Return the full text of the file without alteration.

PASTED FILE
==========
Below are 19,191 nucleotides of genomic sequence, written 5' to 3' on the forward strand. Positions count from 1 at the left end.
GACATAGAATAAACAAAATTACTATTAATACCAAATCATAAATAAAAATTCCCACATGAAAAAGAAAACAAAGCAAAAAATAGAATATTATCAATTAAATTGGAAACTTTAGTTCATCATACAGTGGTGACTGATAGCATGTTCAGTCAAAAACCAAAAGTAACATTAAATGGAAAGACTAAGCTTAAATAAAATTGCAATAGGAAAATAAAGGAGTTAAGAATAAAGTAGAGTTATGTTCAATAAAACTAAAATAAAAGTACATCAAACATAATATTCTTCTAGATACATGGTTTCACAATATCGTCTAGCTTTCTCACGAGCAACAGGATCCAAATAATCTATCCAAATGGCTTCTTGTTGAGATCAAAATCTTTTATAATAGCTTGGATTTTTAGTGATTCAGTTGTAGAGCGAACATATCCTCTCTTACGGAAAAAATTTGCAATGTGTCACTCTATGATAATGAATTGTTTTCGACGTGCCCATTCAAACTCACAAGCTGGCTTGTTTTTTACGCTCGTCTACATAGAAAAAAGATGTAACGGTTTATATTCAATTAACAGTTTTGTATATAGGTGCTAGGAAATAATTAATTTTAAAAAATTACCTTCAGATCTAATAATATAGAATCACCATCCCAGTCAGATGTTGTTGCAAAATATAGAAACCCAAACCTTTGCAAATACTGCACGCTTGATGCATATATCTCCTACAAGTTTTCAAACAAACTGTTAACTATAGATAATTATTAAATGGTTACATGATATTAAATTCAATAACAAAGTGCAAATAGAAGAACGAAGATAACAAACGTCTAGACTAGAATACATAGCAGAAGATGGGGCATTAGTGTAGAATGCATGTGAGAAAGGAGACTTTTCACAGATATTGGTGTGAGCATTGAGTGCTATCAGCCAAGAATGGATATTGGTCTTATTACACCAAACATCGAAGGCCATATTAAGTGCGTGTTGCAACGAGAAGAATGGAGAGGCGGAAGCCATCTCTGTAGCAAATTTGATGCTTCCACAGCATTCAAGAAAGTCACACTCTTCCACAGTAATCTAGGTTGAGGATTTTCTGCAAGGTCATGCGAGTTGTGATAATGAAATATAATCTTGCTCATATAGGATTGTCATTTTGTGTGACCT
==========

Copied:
Below are 19,191 nucleotides of genomic sequence, written 5' to 3' on the forward strand. Positions count from 1 at the left end.
GACATAGAATAAACAAAATTACTATTAATACCAAATCATAAATAAAAATTCCCACATGAAAAAGAAAACAAAGCAAAAAATAGAATATTATCAATTAAATTGGAAACTTTAGTTCATCATACAGTGGTGACTGATAGCATGTTCAGTCAAAAACCAAAAGTAACATTAAATGGAAAGACTAAGCTTAAATAAAATTGCAATAGGAAAATAAAGGAGTTAAGAATAAAGTAGAGTTATGTTCAATAAAACTAAAATAAAAGTACATCAAACATAATATTCTTCTAGATACATGGTTTCACAATATCGTCTAGCTTTCTCACGAGCAACAGGATCCAAATAATCTATCCAAATGGCTTCTTGTTGAGATCAAAATCTTTTATAATAGCTTGGATTTTTAGTGATTCAGTTGTAGAGCGAACATATCCTCTCTTACGGAAAAAATTTGCAATGTGTCACTCTATGATAATGAATTGTTTTCGACGTGCCCATTCAAACTCACAAGCTGGCTTGTTTTTTACGCTCGTCTACATAGAAAAAAGATGTAACGGTTTATATTCAATTAACAGTTTTGTATATAGGTGCTAGGAAATAATTAATTTTAAAAAATTACCTTCAGATCTAATAATATAGAATCACCATCCCAGTCAGATGTTGTTGCAAAATATAGAAACCCAAACCTTTGCAAATACTGCACGCTTGATGCATATATCTCCTACAAGTTTTCAAACAAACTGTTAACTATAGATAATTATTAAATGGTTACATGATATTAAATTCAATAACAAAGTGCAAATAGAAGAACGAAGATAACAAACGTCTAGACTAGAATACATAGCAGAAGATGGGGCATTAGTGTAGAATGCATGTGAGAAAGGAGACTTTTCACAGATATTGGTGTGAGCATTGAGTGCTATCAGCCAAGAATGGATATTGGTCTTATTACACCAAACATCGAAGGCCATATTAAGTGCGTGTTGCAACGAGAAGAATGGAGAGGCGGAAGCCATCTCTGTAGCAAATTTGATGCTTCCACAGCATTCAAGAAAGTCACACTCTTCCACAGTAATCTAGGTTGAGGATTTTCTGCAAGGTCATGCGAGTTGTGATAATGAAATATAATCTTGCTCATATAGGATTGTCATTTTGTGTGACCT